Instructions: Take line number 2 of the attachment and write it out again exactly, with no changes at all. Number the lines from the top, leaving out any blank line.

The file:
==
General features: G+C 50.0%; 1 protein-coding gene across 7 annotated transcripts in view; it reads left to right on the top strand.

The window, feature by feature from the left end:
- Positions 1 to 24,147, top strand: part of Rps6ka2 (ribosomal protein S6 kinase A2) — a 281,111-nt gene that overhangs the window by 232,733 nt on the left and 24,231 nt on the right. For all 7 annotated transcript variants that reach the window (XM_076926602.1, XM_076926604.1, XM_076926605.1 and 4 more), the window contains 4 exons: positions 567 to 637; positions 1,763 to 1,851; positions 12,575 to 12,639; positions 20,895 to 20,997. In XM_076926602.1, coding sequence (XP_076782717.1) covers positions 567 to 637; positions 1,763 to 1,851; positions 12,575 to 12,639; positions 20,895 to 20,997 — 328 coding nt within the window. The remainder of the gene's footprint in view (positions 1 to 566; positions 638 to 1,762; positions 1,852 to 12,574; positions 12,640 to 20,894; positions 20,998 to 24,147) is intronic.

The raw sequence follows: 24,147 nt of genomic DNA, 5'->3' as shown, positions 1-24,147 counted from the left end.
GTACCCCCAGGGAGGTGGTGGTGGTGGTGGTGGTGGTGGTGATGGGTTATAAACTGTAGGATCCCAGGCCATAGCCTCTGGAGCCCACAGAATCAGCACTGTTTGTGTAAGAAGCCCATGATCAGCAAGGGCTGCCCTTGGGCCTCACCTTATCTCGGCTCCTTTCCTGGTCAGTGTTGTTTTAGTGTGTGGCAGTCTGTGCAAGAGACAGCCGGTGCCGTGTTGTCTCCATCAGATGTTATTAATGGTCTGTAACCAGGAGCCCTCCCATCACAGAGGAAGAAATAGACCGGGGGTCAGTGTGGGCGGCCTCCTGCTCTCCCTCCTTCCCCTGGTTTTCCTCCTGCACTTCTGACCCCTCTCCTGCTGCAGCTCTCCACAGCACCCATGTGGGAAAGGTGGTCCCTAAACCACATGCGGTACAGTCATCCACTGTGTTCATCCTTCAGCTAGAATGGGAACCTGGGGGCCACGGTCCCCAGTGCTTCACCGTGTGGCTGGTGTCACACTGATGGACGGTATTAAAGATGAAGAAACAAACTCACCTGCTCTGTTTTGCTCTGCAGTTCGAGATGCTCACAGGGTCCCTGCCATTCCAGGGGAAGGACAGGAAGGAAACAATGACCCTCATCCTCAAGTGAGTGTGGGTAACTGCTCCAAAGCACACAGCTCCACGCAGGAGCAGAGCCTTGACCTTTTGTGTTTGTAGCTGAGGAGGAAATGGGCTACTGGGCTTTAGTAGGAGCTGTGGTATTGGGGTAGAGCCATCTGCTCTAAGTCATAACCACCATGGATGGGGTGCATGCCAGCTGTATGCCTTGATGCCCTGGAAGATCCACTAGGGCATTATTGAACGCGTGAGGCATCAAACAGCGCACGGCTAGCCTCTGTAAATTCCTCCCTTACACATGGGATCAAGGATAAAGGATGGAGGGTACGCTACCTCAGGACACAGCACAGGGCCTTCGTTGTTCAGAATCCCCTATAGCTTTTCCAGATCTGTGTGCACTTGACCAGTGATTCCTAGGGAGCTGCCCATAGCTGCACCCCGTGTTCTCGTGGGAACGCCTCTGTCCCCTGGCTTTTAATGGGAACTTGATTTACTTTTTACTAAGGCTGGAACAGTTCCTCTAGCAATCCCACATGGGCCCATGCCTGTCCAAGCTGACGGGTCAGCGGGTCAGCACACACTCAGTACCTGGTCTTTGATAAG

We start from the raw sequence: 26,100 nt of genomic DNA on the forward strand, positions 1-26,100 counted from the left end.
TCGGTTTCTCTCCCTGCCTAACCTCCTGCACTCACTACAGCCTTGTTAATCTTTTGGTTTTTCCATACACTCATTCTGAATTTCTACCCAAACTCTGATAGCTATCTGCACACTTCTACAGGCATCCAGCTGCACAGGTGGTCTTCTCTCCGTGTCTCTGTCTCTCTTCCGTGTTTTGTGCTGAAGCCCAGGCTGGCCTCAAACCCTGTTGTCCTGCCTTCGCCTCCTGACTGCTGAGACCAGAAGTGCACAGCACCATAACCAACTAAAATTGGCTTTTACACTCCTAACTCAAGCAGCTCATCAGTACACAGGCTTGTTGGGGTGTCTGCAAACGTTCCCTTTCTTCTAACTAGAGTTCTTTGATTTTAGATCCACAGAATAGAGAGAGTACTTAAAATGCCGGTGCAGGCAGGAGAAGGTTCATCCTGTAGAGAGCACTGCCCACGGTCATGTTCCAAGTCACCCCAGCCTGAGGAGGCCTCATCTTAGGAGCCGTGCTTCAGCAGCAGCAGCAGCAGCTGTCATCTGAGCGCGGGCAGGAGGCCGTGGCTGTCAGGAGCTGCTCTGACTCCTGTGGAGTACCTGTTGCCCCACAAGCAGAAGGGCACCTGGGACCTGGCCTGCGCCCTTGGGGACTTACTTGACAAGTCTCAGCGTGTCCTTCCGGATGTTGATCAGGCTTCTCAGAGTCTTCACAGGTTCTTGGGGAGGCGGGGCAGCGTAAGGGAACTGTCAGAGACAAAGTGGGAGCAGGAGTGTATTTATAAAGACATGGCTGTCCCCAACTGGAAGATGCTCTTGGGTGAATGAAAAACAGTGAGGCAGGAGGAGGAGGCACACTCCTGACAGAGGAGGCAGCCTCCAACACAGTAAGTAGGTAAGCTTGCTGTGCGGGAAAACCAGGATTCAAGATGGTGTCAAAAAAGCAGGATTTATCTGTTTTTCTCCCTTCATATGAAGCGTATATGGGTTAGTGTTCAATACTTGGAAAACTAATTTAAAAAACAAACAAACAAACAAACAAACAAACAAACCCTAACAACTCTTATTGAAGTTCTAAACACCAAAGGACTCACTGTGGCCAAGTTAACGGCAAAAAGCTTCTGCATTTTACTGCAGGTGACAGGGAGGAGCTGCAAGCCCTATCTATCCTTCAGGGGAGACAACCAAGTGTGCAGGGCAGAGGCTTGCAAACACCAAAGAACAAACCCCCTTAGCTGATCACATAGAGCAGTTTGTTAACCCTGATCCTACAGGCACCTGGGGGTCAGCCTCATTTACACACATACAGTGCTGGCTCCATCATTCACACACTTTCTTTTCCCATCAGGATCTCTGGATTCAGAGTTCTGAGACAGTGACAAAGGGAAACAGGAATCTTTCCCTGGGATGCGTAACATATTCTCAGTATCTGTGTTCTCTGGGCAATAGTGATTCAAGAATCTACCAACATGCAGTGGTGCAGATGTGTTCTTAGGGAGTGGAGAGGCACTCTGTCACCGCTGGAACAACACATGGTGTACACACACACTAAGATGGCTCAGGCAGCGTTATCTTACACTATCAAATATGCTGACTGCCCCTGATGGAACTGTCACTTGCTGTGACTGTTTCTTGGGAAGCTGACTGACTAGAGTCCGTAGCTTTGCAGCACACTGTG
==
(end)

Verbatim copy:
The window, feature by feature from the left end: